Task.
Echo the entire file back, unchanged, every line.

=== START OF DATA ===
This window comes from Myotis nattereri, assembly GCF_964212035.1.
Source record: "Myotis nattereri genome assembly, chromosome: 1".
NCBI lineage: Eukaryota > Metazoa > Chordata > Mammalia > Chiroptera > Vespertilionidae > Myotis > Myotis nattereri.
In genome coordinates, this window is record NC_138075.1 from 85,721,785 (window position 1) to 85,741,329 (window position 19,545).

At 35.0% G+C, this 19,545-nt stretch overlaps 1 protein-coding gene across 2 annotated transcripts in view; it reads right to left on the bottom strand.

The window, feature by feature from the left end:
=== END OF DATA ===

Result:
This window comes from Myotis nattereri, assembly GCF_964212035.1.
Source record: "Myotis nattereri genome assembly, chromosome: 1".
NCBI lineage: Eukaryota > Metazoa > Chordata > Mammalia > Chiroptera > Vespertilionidae > Myotis > Myotis nattereri.
In genome coordinates, this window is record NC_138075.1 from 85,721,785 (window position 1) to 85,741,329 (window position 19,545).

At 35.0% G+C, this 19,545-nt stretch overlaps 1 protein-coding gene across 2 annotated transcripts in view; it reads right to left on the bottom strand.

The window, feature by feature from the left end: